A couple of weeks ago, at the very end of November, Shopify and Twilio announced a contest in which we challenged developers to write an app that made use of both Shopify’s ecommerce API and Twilio’s phone API. We offered some interesting prizes as well as bragging rights, and a number of developers stepped forth with their creations.
Various members of the Shopify and Twilio teams reviewed the app submissions last week. On the Shopify side, it was me and my fellow members of Shopify’s Apps Team, Edward “Open Data, Skinny Jeans” Ocampo-Gooding and David “Rooty Tooty Point-and-Shooty” Underwood. Along with the fine folks at Twilio, we chose three apps that we thought were both creative and made good use of both our APIs.
And they are…
First Place: Buzzy
Before I begin, take a look at this video of a delivery guy "dropping off" the monitor that Craig "Craigslist" Newmark ordered:
Ouch. If only the delivery person had the access code, he could’ve opened the gate and not simply chucked the monitor over it.
Enter Buzzy, the app that acts like a “disposable automated doorman”. If you live in a building with one of those buzzer systems that rings your apartment’s phone and you’re expecting a delivery (hopefully from a Shopify-powered shop!), Buzzy can give the delivery person an access code to open the lobby door. Buzzy integrates with Shopify so that an access code is activated when a product is shipped and deactivated when the product is delivered.
Buzzy is the creation of Ottawa-based developer Sam Wilson, who dropped by the Shopify office earlier this week to pose for his victory photo (see left). We liked it because it was an excellent fusion of both Shopify (online shops, which necessitate delivery) and Twilio (phone apps) and solved a problem that many people have: the delivery guy not being able to get past that locked lobby door. It was clearly the most ambitious, clever and original of the app submitted to the contest, so there wan’t much debate over which submission would win first prize.
Here’s a video of Buzzy in action:
Second Place: CallBack
Nothing helps a shop do better business than customer feedback. That’s what CallBack is for: it lets shopowners create automated phone surveys. After an order is fulfilled, CallBack calls a customer on the phone and presents him/her with a quick survey.
The video below shows how CallBack works:
CallBack’s developers were Josh and Steve Conley. In addition to being a useful app, we also liked CallBack it was rare in one key area: while most apps used the Twilio API to turn the phone into an output-only device, CallBack uses the phone as both an input device (for customer answers to the survey) as well as an output device (for providing the survey instructions and questions).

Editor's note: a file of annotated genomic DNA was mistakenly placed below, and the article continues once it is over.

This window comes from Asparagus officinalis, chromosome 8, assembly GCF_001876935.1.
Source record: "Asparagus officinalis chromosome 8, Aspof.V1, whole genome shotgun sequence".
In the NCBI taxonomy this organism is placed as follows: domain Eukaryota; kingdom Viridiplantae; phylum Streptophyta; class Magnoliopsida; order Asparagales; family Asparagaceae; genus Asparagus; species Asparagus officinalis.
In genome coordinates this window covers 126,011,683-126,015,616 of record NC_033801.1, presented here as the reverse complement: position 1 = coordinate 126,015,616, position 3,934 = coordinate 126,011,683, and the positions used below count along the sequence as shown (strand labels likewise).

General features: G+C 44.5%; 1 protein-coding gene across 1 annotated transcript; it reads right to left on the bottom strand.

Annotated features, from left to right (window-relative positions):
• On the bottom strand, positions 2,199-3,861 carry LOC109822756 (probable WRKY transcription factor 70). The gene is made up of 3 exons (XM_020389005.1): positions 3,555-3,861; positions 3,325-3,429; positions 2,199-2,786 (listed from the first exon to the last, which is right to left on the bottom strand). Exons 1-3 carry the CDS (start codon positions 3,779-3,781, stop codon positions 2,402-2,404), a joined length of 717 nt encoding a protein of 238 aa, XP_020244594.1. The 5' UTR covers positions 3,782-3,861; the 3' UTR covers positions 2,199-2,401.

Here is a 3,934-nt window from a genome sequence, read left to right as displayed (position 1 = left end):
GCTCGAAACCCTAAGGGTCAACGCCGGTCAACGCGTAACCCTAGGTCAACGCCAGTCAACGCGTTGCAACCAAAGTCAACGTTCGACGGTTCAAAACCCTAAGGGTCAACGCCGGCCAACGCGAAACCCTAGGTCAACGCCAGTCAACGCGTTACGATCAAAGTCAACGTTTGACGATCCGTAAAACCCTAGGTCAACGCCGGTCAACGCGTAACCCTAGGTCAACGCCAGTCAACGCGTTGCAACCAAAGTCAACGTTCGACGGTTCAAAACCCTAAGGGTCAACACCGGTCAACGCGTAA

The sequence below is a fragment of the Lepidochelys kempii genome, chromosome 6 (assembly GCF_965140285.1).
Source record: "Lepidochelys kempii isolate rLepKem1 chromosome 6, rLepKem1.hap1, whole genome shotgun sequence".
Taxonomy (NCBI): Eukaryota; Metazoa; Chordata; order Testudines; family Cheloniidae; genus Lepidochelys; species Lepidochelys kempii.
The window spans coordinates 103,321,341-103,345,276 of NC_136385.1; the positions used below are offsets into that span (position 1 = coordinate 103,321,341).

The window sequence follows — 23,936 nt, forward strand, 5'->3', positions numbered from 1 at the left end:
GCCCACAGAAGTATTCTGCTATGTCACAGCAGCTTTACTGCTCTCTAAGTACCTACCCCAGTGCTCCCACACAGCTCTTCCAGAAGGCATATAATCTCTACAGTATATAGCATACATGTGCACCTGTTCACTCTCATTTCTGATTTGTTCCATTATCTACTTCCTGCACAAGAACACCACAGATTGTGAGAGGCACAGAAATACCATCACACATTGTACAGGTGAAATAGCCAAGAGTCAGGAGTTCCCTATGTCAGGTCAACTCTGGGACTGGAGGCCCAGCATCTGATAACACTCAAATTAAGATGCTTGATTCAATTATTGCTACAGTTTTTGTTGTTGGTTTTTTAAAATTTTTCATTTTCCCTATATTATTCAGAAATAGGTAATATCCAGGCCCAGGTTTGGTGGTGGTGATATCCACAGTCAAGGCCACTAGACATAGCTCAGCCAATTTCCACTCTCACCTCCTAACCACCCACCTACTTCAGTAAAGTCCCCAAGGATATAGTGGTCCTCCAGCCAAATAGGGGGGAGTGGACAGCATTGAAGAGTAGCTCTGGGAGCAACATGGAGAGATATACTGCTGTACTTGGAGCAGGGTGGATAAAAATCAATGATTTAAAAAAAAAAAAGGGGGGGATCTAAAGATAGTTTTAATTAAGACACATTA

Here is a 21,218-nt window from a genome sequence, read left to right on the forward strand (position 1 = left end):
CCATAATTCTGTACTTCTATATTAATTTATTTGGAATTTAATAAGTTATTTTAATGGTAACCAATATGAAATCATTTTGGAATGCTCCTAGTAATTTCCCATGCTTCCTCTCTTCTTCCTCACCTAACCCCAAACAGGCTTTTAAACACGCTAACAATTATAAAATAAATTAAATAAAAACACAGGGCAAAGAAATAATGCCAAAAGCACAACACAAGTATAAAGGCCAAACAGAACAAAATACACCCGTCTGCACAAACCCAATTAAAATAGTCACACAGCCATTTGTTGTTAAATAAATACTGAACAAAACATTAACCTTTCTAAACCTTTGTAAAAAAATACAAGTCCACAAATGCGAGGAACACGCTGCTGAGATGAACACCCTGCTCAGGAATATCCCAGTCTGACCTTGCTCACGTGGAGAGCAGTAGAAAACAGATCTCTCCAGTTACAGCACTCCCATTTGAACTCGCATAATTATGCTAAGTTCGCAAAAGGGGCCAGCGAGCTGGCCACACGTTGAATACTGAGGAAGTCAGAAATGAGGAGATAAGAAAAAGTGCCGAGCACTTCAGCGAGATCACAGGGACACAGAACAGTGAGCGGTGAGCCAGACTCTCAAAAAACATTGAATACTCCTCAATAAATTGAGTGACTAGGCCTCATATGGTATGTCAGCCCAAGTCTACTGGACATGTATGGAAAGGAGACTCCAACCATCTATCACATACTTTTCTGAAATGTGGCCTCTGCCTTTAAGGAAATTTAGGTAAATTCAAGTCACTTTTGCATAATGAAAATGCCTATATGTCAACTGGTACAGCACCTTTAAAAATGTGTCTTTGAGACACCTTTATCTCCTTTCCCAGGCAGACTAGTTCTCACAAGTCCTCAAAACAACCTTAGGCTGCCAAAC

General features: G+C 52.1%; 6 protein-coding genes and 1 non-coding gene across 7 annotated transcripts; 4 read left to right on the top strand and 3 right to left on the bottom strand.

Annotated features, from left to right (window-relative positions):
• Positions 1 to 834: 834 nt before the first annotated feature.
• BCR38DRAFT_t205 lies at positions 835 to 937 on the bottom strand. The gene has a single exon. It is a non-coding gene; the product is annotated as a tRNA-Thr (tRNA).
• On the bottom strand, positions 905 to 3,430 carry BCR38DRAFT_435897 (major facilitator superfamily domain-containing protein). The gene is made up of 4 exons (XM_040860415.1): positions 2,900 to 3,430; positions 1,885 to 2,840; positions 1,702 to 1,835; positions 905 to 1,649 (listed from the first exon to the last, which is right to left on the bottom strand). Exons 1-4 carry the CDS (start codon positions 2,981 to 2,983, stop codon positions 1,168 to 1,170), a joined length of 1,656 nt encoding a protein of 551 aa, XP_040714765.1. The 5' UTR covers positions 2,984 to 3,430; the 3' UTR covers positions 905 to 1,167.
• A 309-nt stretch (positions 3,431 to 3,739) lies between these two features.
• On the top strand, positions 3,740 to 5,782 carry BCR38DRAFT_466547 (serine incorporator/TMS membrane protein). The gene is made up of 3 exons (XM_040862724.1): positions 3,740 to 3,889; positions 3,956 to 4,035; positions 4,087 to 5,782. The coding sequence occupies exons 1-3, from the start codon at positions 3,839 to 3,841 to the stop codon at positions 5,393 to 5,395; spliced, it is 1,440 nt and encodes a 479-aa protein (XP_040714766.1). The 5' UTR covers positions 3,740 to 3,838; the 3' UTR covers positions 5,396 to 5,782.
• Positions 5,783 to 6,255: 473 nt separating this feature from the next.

As the winners of second prize, Josh and Steve will get a Lego Mindstorms swag bag featuring NXT 2.0, a bundle of touch, light and sound sensors, and a Bluetooth dongle.
Third Place: Helpline
Sometimes, you just need to talk to someone when looking for help in a store. We think the same thing happens in online shops – wouldn’t it be nice to get help from a real live human being?
Helpline does just that. It adds a “click-to-call” button to your shop’s product pages so that customers can talk to someone from your shop about specific products. As a shopowner, Helpline will let you know what product they’re currently looking at before they have the chance to tell you.
Here’s a quick screenshot of Helpline in action:
As the third prize winner, Helpline’s developer gets a Kindle Fire ebook reader.
We’d like to thank everyone who participated in the contest and submitted an app. Hopefully, it gave you a chance to check out the Shopify and Twilio APIs and perhaps think of new uses for them, either separately or together!
We’d also like to thank the folks at Twilio for inviting us to help out with their developer contest. At Shopify, we’re big fans of Twilio and see it as a natural fit for all sorts of mash-ups with Shopify.
Keep an eye on this blog: in the new year, we’ll be talking a lot of Shopify app development, and one of the topics will be Shopify/Twilio mashups. And keep an eye on Twilio’s contest page – they’ve often got some kind of competition going!